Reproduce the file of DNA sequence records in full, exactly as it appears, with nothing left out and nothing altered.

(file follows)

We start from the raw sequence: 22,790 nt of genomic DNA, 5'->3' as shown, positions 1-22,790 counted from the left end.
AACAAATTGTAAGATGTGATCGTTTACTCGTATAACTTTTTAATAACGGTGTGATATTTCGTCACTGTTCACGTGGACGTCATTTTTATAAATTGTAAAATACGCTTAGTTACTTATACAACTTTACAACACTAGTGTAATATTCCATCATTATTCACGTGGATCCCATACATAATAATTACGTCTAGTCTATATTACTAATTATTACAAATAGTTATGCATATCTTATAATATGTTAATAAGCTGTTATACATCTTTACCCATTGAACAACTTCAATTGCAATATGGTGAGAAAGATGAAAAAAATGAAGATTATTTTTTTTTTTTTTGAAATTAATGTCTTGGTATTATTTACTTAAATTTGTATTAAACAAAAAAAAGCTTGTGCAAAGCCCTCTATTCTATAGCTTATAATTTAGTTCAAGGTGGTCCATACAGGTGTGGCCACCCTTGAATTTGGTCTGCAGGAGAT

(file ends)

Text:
We start from the raw sequence: 22,790 nt of genomic DNA, 5'->3' as shown, positions 1-22,790 counted from the left end.
AACAAATTGTAAGATGTGATCGTTTACTCGTATAACTTTTTAATAACGGTGTGATATTTCGTCACTGTTCACGTGGACGTCATTTTTATAAATTGTAAAATACGCTTAGTTACTTATACAACTTTACAACACTAGTGTAATATTCCATCATTATTCACGTGGATCCCATACATAATAATTACGTCTAGTCTATATTACTAATTATTACAAATAGTTATGCATATCTTATAATATGTTAATAAGCTGTTATACATCTTTACCCATTGAACAACTTCAATTGCAATATGGTGAGAAAGATGAAAAAAATGAAGATTATTTTTTTTTTTTTTGAAATTAATGTCTTGGTATTATTTACTTAAATTTGTATTAAACAAAAAAAAGCTTGTGCAAAGCCCTCTATTCTATAGCTTATAATTTAGTTCAAGGTGGTCCATACAGGTGTGGCCACCCTTGAATTTGGTCTGCAGGAGAT